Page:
justcurious55's Avatar
    justcurious55 Posts: 4,360, Reputation: 790
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    #7

    Nov 30, 2009, 03:21 PM

    I already finished my christmas shopping for everyone I'm giving gifts to this year. And truthfully, I'd be both hurt and irritated if someone refused to accept a gift from me. No matter how good the intentions. Maybe it would be better to just not worry about what other people might or might not get you. And then after you've received gifts you can decide that maybe you'll keep some of the more personal gifts and donate all of the ones that you really don't need or want, as tick suggested earlier.
    Wondergirl's Avatar
    Wondergirl Posts: 37,797, Reputation: 5427
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    #8

    Nov 30, 2009, 03:25 PM
    Quote Originally Posted by justcurious55 View Post
    i already finished my christmas shopping for everyone i'm giving gifts to this year. and truthfully, i'd be both hurt and irritated if someone refused to accept a gift from me. no matter how good the intentions. maybe it would be better to just not worry about what other people might or might not get you. and then after you've received gifts you can decide that maybe you'll keep some of the more personal gifts and donate all of the ones that you really don't need or want, as tick suggested earlier.
    Actually, it's more than just receiving; it's giving them too that the OP doesn't want to do: "We are going to help out local charities in place of the hustle bustle of getting unwanted and unneeded gifts for many of the people normally on our list."
    justcurious55's Avatar
    justcurious55 Posts: 4,360, Reputation: 790
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    #9

    Nov 30, 2009, 03:35 PM

    Thanks wondergirl. I'd meant to address that too. I got this catalog the other day that I thought was really cool. For the life of me I can't remember what it was called and we already threw it away. But it was filled with non traditional gifts. Like you can buy a goat on behalf of whoever you want and it goes to a child or family on another country that needs it. Not just goats, cows, chickens, all sorts of animals. I'm still sort of thinking about adding to my christmas shopping. I think my little cousins are old enough to understand how awesome it would be if I told them that they gave someone a chicken.

    My point is, you don't have to give people useless gifts just because it's the holidays. You can give to charities on their behalf. Or you could even find meaningful gifts for the people you are closest to. I'm making jar recipes for everyone this year. Everyone seems to be tight on time and cash this year. I know they'll like the recipes in the jars because they'll only have to add the wet ingredients and it'll save them time too.
    Wondergirl's Avatar
    Wondergirl Posts: 37,797, Reputation: 5427
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    #10

    Nov 30, 2009, 03:42 PM
    Quote Originally Posted by justcurious55 View Post
    thanks wondergirl. i'd meant to address that too. i got this catalog the other day that i thought was really cool. for the life of me i can't remember what it was called and we already threw it away. but it was filled with non traditional gifts. like you can buy a goat on behalf of whoever you want and it goes to a child or family on another country that needs it. not just goats, cows, chickens, all sorts of animals.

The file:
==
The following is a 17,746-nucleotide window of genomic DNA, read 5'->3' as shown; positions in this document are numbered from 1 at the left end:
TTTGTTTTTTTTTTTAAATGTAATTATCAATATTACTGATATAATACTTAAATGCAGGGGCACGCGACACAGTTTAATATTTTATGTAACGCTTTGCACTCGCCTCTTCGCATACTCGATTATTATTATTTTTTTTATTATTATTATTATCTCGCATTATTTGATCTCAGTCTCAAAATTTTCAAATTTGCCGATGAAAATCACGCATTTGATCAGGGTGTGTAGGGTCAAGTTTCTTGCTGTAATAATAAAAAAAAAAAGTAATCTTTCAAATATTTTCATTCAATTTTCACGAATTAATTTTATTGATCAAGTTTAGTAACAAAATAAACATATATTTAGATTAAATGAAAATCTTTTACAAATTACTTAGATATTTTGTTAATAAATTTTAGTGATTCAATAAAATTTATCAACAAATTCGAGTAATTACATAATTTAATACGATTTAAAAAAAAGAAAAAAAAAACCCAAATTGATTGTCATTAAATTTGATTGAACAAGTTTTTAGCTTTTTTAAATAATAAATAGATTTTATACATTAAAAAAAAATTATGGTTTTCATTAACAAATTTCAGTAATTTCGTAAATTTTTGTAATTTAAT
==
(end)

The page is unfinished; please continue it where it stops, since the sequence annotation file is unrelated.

I too received the catalog. The charity is called Heifer International.

    Charitable Gift Giving that Makes a Difference | Heifer International
    tickle's Avatar
    tickle Posts: 23,801, Reputation: 2674
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    #11

    Nov 30, 2009, 03:42 PM

    I do so agree, just, some people are so tied up in the 'idea' of holiday giving that they miss the point entirely. Its, 'yes, grab this, its perfect for auntie bertie'.

    I love the suggestion of the chicken ! Or the goat !

    Recipes in a Jar,. just super !

    The thing is, I always give to the Diabetes Association when they call for me to leave a bag at the end of the driveway (yes, that's what they do, marked with a big D'. Things I don't need but are in still good. Or my son and I help at the Blue Box in town which recycles used stuff and this always at this time of year it's a big bag of Christmas ornaments for $l.00 anyone can buy and they know it all works fine.

    I love you guys for the idea you have. What a great Think Tank !

    Tick

    Tick
    Wondergirl's Avatar
    Wondergirl Posts: 37,797, Reputation: 5427
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    #12

    Nov 30, 2009, 03:48 PM
    Quote Originally Posted by tickle View Post
    I love the suggestion of the chicken ! Or the goat !
    And you could make a big deal out of it during family get-togethers -- bring a world map to find recipients' locations and look up on a computer or in a print encyclopedia some information about goats and chickens and what they eat and how they live and how people can milk the goats and make cheese -- turn this into a family project and get more people interested along the way!
    justcurious55's Avatar
    justcurious55 Posts: 4,360, Reputation: 790
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    #13

    Nov 30, 2009, 03:49 PM

    You guys reminded me, I told myself I was going to finally look online for places I can regularly volunteer in my own area. I can't afford to give much on a regular basis. I give a few dollars here and there but I have plenty of time I could do something productive with on the weekend. And I do donate blood. Actually platelets. It's nice, I go in, lay down, and they put whatever movie I want to watch on while I'm hooked up to the machine taking the platelets. Someone gets blood they need and I get a free movie :)
    tickle's Avatar
    tickle Posts: 23,801, Reputation: 2674
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    #14

    Nov 30, 2009, 04:03 PM

    Donating time at food banks, especially this time of year, is a great idea !

    Tick
    Wondergirl's Avatar
    Wondergirl Posts: 37,797, Reputation: 5427
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    #15